temple mount jerusalem

Israel-Jordan mediate Temple Mount dispute

Jordanian officials are holding extensive talks with their Israeli counterparts, in efforts to alleviate a surge in tensions surrounding the Temple Mount in Jerusalem’s Old-City.

The latest friction pertains to a dispute between the Islamic Waqf and Israeli police over a walled courtyard in the northeastern part of the Mount, which houses a hall that provides access to the only eastern gate of the ancient compound, commonly known as the Golden Gate.

In 2003, at the height of the Second Intifada, Israeli Authorities decided to seal off the structure, after a police investigation revealed that an organization with ties to the Islamist Hamas was effectively controlling the hall, using it as an office from where they disseminated radical ideology of violence against non-Muslims.

In recent weeks, however, the Islamic Waqf has challenged the closure, convening and staging prayer-protests in the area. Despite a repeated Israeli court order to close the site, the Waqf Council – which is appointed and funded by the Hashemite Kingdom of Jordan – has vowed to keep the courtyard open.

A Jordanian official told TV7 that “(Amman) is undertaking a series of measures to protect the Golden Gate, and preserve the legal and historic status quo in the compound.” The official further stressed that the Jordanian government is opposed to Israeli demands that it be closed.

The source pointed to Article 9 of the Israeli-Jordanian peace treaty, according to which Israel must respect the role of the Hashemite Kingdom of Jordan as custodian of the Muslim shrines in Jerusalem, and that it must permit freedom of access to places of religious and historical significance.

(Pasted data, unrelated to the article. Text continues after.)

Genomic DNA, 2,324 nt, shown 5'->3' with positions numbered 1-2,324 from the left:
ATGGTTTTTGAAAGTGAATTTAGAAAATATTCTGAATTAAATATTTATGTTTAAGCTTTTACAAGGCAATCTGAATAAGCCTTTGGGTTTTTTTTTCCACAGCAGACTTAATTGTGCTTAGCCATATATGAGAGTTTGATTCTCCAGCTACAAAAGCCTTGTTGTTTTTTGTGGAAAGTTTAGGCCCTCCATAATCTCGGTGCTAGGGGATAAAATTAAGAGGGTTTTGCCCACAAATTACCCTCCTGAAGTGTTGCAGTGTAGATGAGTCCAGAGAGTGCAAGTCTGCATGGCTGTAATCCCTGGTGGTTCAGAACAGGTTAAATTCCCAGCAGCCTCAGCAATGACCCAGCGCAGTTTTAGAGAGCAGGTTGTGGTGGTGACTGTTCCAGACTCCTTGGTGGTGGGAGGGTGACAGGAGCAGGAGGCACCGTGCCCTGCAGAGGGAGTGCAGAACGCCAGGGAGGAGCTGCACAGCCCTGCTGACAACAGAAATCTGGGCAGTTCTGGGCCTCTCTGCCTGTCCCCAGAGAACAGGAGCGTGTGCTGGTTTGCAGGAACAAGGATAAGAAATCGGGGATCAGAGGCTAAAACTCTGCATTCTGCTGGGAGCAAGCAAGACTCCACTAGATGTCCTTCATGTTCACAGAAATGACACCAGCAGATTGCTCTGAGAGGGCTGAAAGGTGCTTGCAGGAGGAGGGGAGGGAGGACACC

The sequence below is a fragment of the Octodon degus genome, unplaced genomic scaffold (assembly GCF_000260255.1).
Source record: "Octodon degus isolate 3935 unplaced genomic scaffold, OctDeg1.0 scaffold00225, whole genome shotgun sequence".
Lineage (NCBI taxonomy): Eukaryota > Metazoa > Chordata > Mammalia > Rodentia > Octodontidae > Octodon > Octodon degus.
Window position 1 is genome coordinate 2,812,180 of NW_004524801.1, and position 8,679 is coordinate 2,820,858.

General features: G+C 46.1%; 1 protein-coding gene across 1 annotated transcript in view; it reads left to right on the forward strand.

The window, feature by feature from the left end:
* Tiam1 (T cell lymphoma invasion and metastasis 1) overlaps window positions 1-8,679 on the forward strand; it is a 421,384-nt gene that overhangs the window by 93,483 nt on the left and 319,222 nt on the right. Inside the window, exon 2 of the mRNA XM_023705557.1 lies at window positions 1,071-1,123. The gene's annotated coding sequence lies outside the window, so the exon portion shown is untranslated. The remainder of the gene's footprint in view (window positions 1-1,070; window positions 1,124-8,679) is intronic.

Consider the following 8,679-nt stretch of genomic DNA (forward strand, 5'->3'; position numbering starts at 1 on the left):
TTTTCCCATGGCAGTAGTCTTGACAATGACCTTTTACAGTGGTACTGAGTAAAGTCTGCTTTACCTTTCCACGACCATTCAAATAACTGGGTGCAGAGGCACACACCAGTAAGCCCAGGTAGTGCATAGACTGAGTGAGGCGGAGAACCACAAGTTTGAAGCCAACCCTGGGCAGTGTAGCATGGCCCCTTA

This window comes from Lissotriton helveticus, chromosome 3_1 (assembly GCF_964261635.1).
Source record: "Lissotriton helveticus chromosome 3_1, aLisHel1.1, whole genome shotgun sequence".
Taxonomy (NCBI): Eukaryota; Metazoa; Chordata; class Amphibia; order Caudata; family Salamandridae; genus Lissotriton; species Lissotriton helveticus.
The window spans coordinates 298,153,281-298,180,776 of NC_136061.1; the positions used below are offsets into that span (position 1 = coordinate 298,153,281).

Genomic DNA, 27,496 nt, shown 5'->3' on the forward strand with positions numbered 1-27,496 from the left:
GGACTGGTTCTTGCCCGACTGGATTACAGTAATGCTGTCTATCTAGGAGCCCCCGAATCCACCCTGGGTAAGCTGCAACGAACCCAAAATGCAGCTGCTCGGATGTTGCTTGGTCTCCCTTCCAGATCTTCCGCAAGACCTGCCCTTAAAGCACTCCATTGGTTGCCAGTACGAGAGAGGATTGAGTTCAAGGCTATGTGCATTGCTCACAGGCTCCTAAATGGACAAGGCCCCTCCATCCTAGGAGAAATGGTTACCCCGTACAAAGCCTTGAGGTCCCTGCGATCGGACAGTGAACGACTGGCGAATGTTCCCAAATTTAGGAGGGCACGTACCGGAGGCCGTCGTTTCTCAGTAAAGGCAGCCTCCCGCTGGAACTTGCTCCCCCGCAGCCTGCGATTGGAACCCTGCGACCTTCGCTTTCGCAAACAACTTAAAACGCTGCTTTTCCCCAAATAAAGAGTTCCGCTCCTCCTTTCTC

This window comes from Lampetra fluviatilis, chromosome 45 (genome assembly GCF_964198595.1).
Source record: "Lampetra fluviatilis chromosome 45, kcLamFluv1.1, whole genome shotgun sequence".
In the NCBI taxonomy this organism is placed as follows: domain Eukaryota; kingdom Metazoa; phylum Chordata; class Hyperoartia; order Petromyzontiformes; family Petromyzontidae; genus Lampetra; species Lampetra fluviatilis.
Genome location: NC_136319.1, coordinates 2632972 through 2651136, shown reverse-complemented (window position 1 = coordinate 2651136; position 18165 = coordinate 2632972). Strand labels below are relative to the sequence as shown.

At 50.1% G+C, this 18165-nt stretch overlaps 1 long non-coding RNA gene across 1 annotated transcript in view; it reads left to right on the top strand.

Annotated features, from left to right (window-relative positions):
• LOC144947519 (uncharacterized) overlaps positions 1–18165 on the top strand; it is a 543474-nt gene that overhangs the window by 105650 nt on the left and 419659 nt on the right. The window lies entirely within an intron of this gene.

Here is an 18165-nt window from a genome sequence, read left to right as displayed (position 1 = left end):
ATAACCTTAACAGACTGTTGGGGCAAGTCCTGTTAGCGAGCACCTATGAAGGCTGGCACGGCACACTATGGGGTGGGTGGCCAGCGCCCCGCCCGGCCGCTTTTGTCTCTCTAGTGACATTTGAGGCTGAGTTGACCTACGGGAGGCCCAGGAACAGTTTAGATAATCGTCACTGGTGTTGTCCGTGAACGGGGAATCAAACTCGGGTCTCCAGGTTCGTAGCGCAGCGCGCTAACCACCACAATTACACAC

The official did not mention, however, the fact that the peace treaty demands of “each party” to provide freedom of access to places of religious significance, and that – in contrast to the international demand to perpetuate the status quo that forbids non-Muslims from worshipping at the site where both biblical temples once stood: it calls upon “the parties” to act together to promote interfaith relations among the three monotheistic religions, with the aim of working towards religious understanding, moral commitment, freedom of religious worship, tolerance and peace.

While a final arrangement has yet to be formulated between all sides involved, a temporary solution to the Golden Gate crisis appears to have been found. A senior Jordanian official revealed that Israel agreed to allow the Islamic Waqf to bring construction materials into the compound for the sole purpose of maintenance work and renovations that are required for upkeeping the ancient gate, as part of incipient understandings. The source said that there were no disagreements over the need for maintenance and renovations because they were technical matters. Furthermore, the Jordanian official noted that once the work begins, worshippers would not be allowed into the Golden Gate compound in any case.